The Tree of Life…

Hi Jake, hope you win tomorrow.” the 2 girls giggled in the hallway,watching Jake Aldrich as he walked past in the High School hallway. Jake was the quarterback for the Hillsboro High Wildcats located in the dead center of the middle of Ohio.

But Jake didn’t even look up at the girls as he walked past.

He had other things on his mind, more important things. Jake had just come from the Marine recruiter office and he knew now more than ever that he was going to be a Marine. His father had been a Marine, hell even his Grandfather had been a Marine on Iwo Jima.

Jake hadn’t told his father yet, but he knew that Dad would be proud. His Dad had always spoke of duty to country and how the Marines were brothers for life. Jake loved it when Dad would tell him the stories of when he was in the Marines. Especially when Steve, his Dad’s Marine buddy, was always getting in trouble. Jake watched as his father told those stories, noticing how his Dad’s eye would seem to light up with a twinkle after each word.

Dad was never more…alive…than when he was reliving that part of his life.

No, Dad would beam with pride when I told him. Not a problem. But how was I going to tell Becky? That was the tough one. Becky was his girlfriend that he had been going steady with since the 9th grade. They even had gotten engaged, but never had set a solid date yet.

He remembers when he gave Becky a ring under big oak tree in the park. How they carved their initials in the tree just to show the world how they loved each other. How Becky cried tears of joy and kissed him, the sunlight shining through the leaves of that big mighty oak tree.

“Yes”, he thought, “Becky is going to be tough. Maybe if we set a date when I got out of the Marines? Or how about if we were to get married before? It’s not like I don’t love her but it seems so fast..”

All the possibilities were swirling in his head.

Almost too much to think about…

Raja Anwar had always helped his Dad. Planting, pruning, caring of those trees. How his Dad cared for his fig trees.

“Fig Trees are life itself”, he would always say. Raja didn’t understand what he meant but he enjoyed being with his Dad. His Dad knew everything about figs.

How to care for them but not over indulge. How to prune just the right amount to get the most flavorful figs at just the right time.

His brother, Murtaza, hated figs. Murtaza didn’t understand why his Father would spend so much time with those silly trees. Murtaza spent most of his time reading. He loved history and would read the 2 history books that he had over and over again. He could recite entire paragraphs by memory. “Ask me about this time”, Murtaza would say. “Not again, please” his Father would protest in a playful laugh.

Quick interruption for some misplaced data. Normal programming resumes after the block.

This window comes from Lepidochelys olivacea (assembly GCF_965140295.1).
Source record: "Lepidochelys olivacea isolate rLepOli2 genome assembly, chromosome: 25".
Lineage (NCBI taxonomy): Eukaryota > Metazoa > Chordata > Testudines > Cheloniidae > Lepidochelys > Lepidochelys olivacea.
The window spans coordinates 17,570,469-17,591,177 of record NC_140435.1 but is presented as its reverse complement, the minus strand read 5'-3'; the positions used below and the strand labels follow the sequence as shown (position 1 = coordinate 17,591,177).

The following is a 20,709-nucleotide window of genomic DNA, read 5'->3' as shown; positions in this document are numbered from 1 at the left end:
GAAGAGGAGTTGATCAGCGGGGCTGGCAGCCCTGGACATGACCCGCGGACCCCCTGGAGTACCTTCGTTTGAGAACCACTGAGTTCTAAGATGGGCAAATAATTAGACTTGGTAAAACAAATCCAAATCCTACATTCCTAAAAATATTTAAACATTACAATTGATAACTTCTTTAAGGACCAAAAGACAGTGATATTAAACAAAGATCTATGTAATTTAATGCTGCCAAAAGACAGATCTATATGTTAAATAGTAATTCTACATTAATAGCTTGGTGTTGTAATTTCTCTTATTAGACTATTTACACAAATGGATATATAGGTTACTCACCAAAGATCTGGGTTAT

But his Father was proud of both of his sons.

“How long ago that was”, thought Murtaza, “before Raja was killed.”

“In the wrong place at the wrong time. Raja….my brother…Raja…”

Now Father only stares at the field, at those trees. Watching them wilt away.

Murtaza hadn’t told his Father, but he had been talking to a couple of men in the village. They had given him a way to avenge his brother’s death.

“I could do this…maybe that would bring back my Father. Bring back the light in his eyes when he talks. His eyes seem so…dark now”

But Murtaza shut his eyes for now, he wanted to rest.

Almost too much to think about..

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About Krell

I used to have superpowers… but a therapist took them away.
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7 Responses to The Tree of Life…

  1. oso says:

    Black vs White. Hopi vs Navaho. Catholic vs Protestant. Sunni vs Shia. Hindu vs Islam. Hutu vs Tutsi. When will it end?
    Nice tale, fiction can be effective truth.

  2. timwaters1 says:

    Powerful story! I’ll be thinking about it for awhile…..

  3. Gwendolyn H. Barry says:

    i’ve always been drawn to travel and to other People, cultures…. the stories they tell and way they think about why we are here, what we are meant to do here and well, all the stuff we ponder in secret because we’ve been taught in this country, in our culture, that those are private questions. it’s between “us and our God” … kind of thing. i’ve always disagreed with that. and this story is fundamental proof of my instinct. i think. i think this is a valuable story about why. TY for it, Krell.

    • Krell says:

      I have always felt that people that travel, get out and mingle with other cultures, are less likely to think that the military is part of foreign policy. It allows a face to be put on different cultures instead of the “Us vs Them” ignorance.

  4. John Myste says:

    Oops, gotta run. I will print this out, as I hear it is a powerful story.

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